Meanwhile, analysts disagree on the basic health of the crude market: File Image/PixaBay
Although initially received with disappointment and dismissed as ineffective, the agreement by members of the Organization of the Petroleum Exporting Countries (OPEC) to deepen their production cuts by 500,000 barrels per day (bpd) in early 2020 caused crude prices on Friday to post significant weekly gains.
Contributing to the gains was earlier U.S. government data showing that its stockpiles had fallen for the first time in six weeks.
Brent on Friday settled 1.6 percent higher at $64.38 per barrel and rose about 3 percent on the week, while West Texas Intermediate rose 1.3 percent to $59.20 per barrel and climbed about 7 percent on the week.
Herman Wang, S&P Global Platts
Can they hold this coalition together to keep oil prices from falling?
Prince Abdulaziz bin Salman, energy minister for Saudi Arabia, explained to media that under the OPEC deal, his kingdom will continue a voluntary cut of 400,000 bpd and that after improved compliance from other members, the actual total cut from the cartel will be 2.1 million bpd.
Still, that represents less than 2 percent of global oil output, and pundits noted that any gains from the cut are likely to benefit American producers, who are not party to supply curbs: "North American shale supply will continue growing even in an environment with lower oil prices," Rystad Energy said in a note.
When asked to speculate what the deepened OPEC cuts will mean for the crude market, the responses demonstrated yet again the wide divergence of opinion of what state that market is actually in.
For example, Ole Hansen, head of commodity strategy, Saxo Bank, thinks the market is in oversupply; he stated that "A 500,000 bpd reduction does not alter the outlook for H1 2020 which, according to IEA data, will remain oversupplied.......see limited upside potential for prices, Brent likely to be stuck in lower $60s for foreseeable future."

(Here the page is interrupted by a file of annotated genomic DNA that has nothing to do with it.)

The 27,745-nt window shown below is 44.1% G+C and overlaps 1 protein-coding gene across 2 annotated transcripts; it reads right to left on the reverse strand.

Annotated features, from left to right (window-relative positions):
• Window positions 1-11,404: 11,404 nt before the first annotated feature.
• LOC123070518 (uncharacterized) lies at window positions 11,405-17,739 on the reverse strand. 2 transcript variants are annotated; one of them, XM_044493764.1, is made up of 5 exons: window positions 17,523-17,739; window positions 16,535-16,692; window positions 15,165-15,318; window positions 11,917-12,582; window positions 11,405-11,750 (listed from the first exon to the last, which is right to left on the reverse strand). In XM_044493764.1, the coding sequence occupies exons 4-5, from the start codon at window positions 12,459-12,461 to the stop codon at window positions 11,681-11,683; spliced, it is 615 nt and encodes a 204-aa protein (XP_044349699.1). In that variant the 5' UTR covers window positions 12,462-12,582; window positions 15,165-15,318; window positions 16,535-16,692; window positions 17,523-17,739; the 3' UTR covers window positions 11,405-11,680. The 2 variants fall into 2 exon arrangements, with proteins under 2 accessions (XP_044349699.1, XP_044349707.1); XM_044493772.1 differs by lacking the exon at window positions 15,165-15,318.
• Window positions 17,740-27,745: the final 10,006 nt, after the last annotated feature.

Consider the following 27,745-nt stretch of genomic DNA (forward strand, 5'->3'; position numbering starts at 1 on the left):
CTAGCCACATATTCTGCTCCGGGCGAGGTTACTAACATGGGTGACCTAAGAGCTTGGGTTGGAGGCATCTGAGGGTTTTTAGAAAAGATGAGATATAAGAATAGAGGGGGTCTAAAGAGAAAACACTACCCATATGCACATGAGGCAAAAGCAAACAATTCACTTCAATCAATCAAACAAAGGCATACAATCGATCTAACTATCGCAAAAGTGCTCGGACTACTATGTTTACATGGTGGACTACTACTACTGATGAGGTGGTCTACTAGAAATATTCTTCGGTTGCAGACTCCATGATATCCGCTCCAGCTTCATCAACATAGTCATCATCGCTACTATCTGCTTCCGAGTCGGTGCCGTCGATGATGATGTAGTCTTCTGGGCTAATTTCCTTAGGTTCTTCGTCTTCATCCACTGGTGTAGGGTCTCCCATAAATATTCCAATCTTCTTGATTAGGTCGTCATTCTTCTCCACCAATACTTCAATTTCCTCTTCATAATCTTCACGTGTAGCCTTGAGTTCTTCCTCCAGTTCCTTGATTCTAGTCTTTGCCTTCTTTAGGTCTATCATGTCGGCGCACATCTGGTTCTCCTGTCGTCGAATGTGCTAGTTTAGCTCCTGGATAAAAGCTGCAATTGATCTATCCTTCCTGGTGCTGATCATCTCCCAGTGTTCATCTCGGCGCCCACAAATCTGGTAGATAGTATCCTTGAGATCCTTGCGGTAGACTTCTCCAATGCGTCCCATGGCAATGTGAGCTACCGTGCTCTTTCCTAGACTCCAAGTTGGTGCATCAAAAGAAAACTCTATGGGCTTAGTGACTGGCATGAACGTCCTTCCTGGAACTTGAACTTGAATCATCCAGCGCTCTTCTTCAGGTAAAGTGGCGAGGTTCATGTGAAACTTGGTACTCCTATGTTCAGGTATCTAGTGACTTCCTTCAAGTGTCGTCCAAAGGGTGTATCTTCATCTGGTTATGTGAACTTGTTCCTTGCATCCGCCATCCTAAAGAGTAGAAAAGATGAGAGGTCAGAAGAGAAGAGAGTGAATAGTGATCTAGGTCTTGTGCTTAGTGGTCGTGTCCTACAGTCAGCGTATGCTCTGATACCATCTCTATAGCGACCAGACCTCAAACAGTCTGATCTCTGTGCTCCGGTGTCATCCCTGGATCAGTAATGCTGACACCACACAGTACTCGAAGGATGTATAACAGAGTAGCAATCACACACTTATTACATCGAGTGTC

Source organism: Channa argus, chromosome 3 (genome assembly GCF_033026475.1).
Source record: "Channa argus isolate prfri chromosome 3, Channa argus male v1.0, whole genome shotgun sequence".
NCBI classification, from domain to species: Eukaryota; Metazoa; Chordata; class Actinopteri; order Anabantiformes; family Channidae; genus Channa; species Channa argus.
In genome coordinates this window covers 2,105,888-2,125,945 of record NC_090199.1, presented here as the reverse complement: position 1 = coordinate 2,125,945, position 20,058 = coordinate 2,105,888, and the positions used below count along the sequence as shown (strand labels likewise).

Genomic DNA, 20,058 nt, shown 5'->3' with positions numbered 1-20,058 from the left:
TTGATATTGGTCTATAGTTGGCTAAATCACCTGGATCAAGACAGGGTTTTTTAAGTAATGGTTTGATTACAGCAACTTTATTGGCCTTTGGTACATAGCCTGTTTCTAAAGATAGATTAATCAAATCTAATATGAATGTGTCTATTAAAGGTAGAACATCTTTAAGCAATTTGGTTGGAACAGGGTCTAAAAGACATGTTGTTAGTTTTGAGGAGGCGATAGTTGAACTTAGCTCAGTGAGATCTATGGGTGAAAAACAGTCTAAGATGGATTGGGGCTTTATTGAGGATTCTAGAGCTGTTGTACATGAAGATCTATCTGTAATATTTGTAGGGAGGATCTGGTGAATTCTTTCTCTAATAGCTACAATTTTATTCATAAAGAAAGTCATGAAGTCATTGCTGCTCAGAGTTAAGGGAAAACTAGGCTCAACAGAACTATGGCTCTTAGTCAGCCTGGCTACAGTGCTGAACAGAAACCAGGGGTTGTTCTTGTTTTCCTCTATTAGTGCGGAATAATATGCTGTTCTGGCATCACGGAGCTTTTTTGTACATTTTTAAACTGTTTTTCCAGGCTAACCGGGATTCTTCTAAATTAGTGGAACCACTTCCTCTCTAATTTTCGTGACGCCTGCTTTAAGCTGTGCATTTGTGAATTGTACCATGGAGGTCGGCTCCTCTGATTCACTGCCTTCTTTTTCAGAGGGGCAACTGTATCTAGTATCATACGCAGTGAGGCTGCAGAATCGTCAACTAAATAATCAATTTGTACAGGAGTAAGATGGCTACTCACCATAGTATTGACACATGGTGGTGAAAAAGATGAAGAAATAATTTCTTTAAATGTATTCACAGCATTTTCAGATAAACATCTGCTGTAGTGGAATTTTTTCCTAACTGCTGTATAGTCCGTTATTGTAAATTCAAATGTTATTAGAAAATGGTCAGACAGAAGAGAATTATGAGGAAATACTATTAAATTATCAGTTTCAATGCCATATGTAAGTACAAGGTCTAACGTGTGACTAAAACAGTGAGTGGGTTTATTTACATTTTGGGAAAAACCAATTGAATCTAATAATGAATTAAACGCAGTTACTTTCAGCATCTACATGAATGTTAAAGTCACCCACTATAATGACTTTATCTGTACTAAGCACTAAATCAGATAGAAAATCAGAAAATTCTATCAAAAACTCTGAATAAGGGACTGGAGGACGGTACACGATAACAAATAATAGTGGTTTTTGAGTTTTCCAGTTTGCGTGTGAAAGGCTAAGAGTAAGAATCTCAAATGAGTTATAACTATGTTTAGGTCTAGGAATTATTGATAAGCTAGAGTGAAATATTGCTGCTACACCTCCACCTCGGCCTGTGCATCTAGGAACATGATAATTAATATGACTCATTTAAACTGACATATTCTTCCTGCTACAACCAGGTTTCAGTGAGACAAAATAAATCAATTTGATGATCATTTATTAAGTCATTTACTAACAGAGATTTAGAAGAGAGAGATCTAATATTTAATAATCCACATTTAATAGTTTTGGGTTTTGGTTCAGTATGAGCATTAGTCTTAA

Amrita Sen, co-founder, Energy Aspects, thinks the market is tight: "They [the Saudis] had to protect the downside to prices without over-tightening an already tight physical market; newly appointed Saudi Energy Minister Abdulaziz bin Salman's goal was not necessarily to push oil prices significantly higher, but rather to put a firm floor under them during Q1 2020 [fresh on the heels of the Aramco IPO] to temper any seasonal weakness."
Although many experts insist demand is in the doldrums, Phil Flynn, senior market analyst at Price Futures Group Inc., stated, "The cuts are coming at a time of year when demand will be the strongest and may also add pressure to product prices, especially ultra-low sulfur diesel, ahead of the new IMO 2020 ship fuels; while the market's response may be muted, make no mistake about it, this will give oil a floor."
In a contrary vein, Norbert Rücker, head of economics & next generation research at Julius Baer, said, "See soft demand, rising supply from the U.S., Canada, Brazil, and the North Sea.....petro-nation oil policy has so far struggled to stem against slower moving market balances and soft demand."
Frank Schallenberger, analyst at LBBW, contributed to the divergence of opinion even further by remarking, "Demand to grow by 900,000 bpd in 2020, but supply to be stronger, leading to a surplus of 800,000 bpd."
Muddying the waters yet further was Daniel Briesemann and Carsten Fritsch, analysts at Commerzbank: they stated, "We believe that yesterday's decisions [at OPEC meeting] do not go far enough...after all, the oversupply in the first quarter of 2020 is far higher than 500,000 barrels per day.
"What is more, it remains unclear how the sizeable oversupply that will likewise be seen in the second quarter can be contained without production cuts."
Meanwhile, the tone and tenor of the OPEC summit caused Herman Wang, OPEC and Middle East specialist at S&P Global Platts, to worry that "What we saw last night was not a unified OPEC; is this the beginning of the end?"
Wang cited several issues of concern, including Ecuador's decision to quit the group at the end of the year, media reports of Angola's delegate walking out of the OPEC meeting, Iraq consistently over-producing its quota, and strained relations between Saudi Arabia and Russia.
Wang concluded, "Can they hold this coalition together to keep oil prices from falling?"